The Girl Whose Dress was a Parachute
By David Almaleck Wolinsky1

A Jewish bride and groom pose cutting their wedding cake.  Pictured are Harry Jagoda with his Yugoslavian Jewish bride, Florica Kabilio.
Flory and Harry Jagoda z”l cut the cake in Bari, Italy. Photo courtesy of United States Holocaust Memorial Museum photo archive.

It was her wedding dress, and yes
it was cut from troopers' cloth.
In Italy in 1944 the entire 244th, USA,
was there before the hoopah.

Ay! The girl had flown away!
Would that the tiyas and all the famiya
scrambling from the Germans in Vlasenica
could have flown away!

Over the marriage canopy
floated the gray breath of ghosts,
of guards and their dogs,
the black breath of engines
that made families into ashes.

But it was her wedding:
The girl had become a woman;
who would trade her woven
grit and valor for any mere silk?

Memories? She wove them into music.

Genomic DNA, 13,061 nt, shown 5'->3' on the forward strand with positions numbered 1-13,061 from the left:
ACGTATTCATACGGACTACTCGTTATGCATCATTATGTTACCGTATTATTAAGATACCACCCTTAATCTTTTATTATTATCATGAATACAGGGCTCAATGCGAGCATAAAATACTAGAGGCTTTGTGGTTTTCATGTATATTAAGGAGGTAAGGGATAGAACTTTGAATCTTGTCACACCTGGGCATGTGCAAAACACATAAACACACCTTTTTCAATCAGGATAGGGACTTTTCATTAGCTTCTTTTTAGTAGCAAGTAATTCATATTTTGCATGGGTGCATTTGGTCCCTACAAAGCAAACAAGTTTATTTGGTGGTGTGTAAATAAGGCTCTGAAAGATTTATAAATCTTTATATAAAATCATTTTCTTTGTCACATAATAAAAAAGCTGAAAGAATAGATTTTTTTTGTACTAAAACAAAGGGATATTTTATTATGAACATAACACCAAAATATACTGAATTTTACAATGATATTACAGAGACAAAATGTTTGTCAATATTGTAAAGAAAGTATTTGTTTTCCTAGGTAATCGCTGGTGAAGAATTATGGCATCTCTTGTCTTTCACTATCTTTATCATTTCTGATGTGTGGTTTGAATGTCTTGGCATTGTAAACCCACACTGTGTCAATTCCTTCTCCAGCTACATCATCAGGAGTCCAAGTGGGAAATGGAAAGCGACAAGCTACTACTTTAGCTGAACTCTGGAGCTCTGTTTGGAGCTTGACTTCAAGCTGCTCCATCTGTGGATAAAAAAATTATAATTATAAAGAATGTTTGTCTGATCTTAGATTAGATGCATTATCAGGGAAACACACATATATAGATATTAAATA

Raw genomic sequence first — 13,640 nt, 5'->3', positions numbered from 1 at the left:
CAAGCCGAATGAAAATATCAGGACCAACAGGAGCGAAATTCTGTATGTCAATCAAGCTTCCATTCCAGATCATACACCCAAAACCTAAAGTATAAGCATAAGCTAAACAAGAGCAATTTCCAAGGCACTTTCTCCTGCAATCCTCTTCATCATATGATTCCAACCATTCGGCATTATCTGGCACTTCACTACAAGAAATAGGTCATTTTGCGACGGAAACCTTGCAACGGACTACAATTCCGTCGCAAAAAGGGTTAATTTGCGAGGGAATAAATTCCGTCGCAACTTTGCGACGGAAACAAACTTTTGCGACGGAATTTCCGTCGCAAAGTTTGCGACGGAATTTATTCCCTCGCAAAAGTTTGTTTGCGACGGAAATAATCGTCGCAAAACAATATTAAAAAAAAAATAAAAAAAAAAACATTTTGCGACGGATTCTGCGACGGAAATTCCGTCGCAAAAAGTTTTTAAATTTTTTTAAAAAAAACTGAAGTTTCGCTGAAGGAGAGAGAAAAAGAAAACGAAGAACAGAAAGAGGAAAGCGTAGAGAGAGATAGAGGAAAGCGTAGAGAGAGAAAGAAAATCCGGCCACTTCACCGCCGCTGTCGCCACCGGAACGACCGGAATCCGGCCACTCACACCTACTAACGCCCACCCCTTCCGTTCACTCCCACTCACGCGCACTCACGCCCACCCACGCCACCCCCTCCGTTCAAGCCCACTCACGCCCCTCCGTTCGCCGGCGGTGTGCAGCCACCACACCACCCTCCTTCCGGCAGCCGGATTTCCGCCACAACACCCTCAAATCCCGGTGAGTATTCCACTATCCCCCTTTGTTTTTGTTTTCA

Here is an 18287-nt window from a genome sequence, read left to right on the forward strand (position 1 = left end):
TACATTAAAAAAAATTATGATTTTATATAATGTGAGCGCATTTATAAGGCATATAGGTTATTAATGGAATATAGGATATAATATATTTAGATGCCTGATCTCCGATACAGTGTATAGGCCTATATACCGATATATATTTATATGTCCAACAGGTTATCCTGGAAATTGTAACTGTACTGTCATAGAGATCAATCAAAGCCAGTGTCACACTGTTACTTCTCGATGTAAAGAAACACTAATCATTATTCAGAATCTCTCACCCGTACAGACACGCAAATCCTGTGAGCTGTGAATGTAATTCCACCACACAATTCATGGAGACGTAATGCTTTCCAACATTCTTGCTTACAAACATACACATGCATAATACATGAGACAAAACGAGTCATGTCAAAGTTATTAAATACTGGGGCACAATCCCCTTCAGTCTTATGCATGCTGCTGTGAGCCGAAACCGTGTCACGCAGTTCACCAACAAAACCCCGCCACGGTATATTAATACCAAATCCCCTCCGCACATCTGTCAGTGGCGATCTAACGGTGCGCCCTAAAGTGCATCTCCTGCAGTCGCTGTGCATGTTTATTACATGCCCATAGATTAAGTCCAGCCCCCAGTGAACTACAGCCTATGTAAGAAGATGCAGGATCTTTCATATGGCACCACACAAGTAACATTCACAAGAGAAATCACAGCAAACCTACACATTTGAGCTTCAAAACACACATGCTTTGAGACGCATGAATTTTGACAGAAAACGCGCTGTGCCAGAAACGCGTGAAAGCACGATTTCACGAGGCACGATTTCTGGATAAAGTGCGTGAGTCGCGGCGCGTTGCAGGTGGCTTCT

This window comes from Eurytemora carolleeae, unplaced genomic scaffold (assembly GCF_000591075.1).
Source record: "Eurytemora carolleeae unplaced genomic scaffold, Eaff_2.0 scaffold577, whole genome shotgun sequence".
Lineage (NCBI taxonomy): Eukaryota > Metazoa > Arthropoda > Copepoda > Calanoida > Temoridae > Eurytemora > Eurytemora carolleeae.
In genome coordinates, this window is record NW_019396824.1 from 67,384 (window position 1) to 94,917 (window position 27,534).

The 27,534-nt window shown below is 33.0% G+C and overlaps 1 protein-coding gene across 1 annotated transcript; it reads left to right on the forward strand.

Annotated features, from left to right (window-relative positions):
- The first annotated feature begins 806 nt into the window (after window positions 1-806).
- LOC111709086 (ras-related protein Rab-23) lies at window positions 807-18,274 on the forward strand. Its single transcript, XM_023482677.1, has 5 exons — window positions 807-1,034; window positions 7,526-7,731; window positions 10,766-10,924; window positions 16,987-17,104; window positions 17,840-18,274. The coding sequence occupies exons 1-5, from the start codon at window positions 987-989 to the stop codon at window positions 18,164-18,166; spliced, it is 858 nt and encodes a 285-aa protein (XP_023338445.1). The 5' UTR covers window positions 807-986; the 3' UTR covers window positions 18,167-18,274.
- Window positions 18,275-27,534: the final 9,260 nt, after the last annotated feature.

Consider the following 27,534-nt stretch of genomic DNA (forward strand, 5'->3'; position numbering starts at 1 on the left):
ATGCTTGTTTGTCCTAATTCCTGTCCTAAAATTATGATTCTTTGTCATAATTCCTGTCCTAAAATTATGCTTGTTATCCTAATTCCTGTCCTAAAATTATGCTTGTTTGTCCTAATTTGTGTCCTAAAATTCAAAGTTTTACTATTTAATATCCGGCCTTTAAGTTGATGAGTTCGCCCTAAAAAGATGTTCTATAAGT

Red tones. Black tones. White
music like silk and clouds.
And she was young.

A man wrote this
while listening to chacarera.
Not exactly Jewish, but who knows?
Some of the quick salteño lilt
may have drifted over from Italy,
or even from Al-Andalus.
Stranger things have befallen,
and will befall us.

And that man, in any case,
unfolds from a peddler's case
kantikas, romanzas, llantos
of many keys. He does not have
la llave de España, or the one
from his native Bronx –
or the one from keyless Auschwitz.

No need. Not for the house
of his heart, nor his numbered days.
Nona Flory opens him.
Smiles him open.
Sings him open.

So song, born with wings,
descends with its halo,
a parachute of tears.

1. David (Davichon) Almaleck Wolinsky grew up in the Bronx, partaking in both Ashkenazi and Sephardic life, absorbing Sephardic culture through his mother and grandmother, originally from Salonika. His grandfather became a gaucho in Argentina, but journeyed to New York to meet his late brother’s wife, and marry her. Thus David's mother was born in New York. David has been an editor, writer and teacher, and has been writing poems for fifty years.

Flory Jagoda, the subject of this poem, met and married her late husband, Harry, z”l, in Italy in wartime. For more information on her life story, see Rosine Nussenblatt’s interviews with her at:, as well as the forthcoming documentary, Flory’s Flame.

Copyright by Sephardic Horizons, all rights reserved. ISSN Number 2158-1800